The COVID-19 Vaccine—The Ending to a Nightmare?

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With cases soaring around the world and states beginning to move toward lockdown again, this pandemic seems to be never-ending. However, there may be a light at the end of the tunnel with a new coronavirus vaccine heading our way.

Margaret Keenan, a 91-year-old U.K. grandmother was the first person to receive the vaccine. This was the first of 800,000 doses of the Pfizer/BioNTech vaccine to be deployed in the next coming months in the U.K. Here in the United States, the FDA emergency authorized the vaccine on Friday, Dec. 11, making us the sixth country to clear the vaccine. About 2.9 million doses of the vaccine will begin making its way throughout the United States from Pfizer locations to its designated destinations. The first doses of the vaccine are expected to be administered to high-risk health care workers first. 

With the vaccine becoming a reality, will all Americans be willing to receive it? Some may feel as if they still do not know enough about the vaccine and its efficacy. VALLEY is here with the latest vaccine updates, as well as some people’s opinions on how they feel about the vaccine. 

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Photo from Unsplash

First, as with any vaccine out there, the coronavirus vaccine does have the potential to cause medical complications and serious side effects. However, everyone is different and there really is no way of knowing how the vaccine will affect you. 

The FDA has now emergency authorized the Pfizer/BioNTech vaccine. Data shows that the vaccine actually starts to work after the first dose and has an effectiveness rate of 95%— just seven days after the second dose. Therefore, 95% of people who get the vaccine should be protected from getting seriously ill from COVID-19. This particular vaccine needs two separate injections administered 21 days apart.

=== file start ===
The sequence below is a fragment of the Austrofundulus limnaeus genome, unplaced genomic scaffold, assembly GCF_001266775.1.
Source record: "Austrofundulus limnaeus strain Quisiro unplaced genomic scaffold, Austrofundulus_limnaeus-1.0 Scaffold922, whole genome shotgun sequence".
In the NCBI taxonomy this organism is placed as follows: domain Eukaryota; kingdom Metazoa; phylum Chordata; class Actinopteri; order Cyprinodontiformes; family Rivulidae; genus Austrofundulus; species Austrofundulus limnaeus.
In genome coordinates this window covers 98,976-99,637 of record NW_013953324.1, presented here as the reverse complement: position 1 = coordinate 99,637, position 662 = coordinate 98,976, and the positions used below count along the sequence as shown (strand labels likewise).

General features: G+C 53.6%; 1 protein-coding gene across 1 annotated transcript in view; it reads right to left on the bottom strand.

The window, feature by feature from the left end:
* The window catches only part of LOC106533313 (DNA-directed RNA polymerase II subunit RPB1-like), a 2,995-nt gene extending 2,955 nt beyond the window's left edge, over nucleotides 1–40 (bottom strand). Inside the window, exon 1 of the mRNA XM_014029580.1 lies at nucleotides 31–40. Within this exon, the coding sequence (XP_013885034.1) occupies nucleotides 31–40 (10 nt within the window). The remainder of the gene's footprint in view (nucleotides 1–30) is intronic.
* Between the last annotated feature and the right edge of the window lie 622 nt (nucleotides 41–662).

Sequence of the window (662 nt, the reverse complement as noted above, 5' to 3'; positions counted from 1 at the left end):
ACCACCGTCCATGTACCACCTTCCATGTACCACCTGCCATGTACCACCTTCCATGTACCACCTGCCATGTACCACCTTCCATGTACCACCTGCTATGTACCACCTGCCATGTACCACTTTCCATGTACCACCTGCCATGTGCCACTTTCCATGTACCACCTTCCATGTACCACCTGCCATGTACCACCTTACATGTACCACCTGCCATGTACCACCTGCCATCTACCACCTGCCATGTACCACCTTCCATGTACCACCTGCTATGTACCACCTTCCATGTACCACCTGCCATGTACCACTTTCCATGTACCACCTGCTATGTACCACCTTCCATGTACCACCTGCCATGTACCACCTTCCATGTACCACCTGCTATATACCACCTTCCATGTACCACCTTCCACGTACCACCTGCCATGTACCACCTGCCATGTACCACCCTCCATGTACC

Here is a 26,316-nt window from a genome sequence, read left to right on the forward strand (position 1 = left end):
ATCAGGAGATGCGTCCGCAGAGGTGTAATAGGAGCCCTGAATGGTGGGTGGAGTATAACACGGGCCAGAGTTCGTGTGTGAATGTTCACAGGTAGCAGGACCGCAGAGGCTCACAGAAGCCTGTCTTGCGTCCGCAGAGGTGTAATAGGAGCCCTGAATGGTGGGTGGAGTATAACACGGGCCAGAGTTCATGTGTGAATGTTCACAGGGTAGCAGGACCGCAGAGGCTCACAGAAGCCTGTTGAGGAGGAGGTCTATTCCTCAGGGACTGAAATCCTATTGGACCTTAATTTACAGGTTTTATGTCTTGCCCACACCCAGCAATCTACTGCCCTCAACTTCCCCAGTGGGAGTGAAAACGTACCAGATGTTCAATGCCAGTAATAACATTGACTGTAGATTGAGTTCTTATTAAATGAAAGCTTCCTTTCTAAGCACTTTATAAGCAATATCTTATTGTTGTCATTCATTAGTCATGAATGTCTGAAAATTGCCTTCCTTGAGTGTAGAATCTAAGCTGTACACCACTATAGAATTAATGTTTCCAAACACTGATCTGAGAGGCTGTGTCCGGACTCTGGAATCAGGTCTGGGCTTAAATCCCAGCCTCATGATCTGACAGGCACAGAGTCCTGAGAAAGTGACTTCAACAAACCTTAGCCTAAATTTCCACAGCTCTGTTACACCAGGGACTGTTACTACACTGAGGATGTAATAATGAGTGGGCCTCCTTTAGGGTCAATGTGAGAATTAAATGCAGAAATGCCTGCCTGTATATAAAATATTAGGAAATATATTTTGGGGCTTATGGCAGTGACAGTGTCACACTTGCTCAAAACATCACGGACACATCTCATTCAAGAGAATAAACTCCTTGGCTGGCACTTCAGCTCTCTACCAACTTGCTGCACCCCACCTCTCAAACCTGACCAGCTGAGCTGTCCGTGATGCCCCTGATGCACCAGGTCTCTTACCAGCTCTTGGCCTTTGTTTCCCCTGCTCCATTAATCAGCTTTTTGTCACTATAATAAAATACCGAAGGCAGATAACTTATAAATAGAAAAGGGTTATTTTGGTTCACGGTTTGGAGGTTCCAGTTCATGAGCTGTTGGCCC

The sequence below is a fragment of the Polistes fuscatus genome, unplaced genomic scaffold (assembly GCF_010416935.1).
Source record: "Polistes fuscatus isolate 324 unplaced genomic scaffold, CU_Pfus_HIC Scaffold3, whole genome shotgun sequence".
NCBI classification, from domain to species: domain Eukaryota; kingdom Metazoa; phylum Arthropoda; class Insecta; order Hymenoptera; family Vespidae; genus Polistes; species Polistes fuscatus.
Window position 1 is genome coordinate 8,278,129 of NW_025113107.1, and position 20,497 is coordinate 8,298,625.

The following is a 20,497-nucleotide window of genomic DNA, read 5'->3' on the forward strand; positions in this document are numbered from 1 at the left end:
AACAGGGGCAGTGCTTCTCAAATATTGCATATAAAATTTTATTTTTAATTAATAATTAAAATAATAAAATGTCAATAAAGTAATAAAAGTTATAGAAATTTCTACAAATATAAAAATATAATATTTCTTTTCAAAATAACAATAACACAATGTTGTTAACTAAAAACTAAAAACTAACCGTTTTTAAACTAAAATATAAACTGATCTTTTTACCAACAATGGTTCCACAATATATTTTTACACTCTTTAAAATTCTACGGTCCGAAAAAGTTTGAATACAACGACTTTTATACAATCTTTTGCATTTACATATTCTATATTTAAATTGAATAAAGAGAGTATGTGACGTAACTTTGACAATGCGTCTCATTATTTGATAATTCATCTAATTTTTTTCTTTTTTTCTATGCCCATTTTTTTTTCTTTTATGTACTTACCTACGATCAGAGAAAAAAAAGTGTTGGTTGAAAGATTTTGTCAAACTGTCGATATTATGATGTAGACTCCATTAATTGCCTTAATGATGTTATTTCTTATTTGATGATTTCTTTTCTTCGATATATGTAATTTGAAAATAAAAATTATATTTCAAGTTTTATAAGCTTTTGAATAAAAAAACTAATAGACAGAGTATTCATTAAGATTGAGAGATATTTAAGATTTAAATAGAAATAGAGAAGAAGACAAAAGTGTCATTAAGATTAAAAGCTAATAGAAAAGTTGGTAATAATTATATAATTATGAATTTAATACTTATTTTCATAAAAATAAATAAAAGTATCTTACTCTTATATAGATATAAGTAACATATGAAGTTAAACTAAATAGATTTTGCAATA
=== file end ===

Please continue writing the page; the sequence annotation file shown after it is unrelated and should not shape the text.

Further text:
The Moderna vaccine is also on the verge of approval. The firm has submitted its vaccine to the FDA for consideration. The FDA is scheduled to meet and review Moderna’s vaccine trial data on Dec.17. During this meeting, they will debate and determine if the vaccine is safe for the American public. 

But what do people actually think when it comes to receiving the COVID-19 vaccine?

“As a nursing student and healthcare worker, I fully recognize the importance and validity of vaccinations in general,” said Penn State junior Alexandra Schrank. “I trust the COVID-19 vaccine because it has very few adverse effects so far. I definitely plan on getting it as soon as it is available to me.” 

For some, the reward of immunity fully outweighs the risk of the virus.

“I understand the fear some people have around taking the COVID-19 vaccine because it is still surrounded by mystery,” said Penn State junior Allie Cline. “I plan to get vaccinated as soon as the CDC allows me to. I am more afraid of the already known effects of the virus than the potential effects of a vaccine.”

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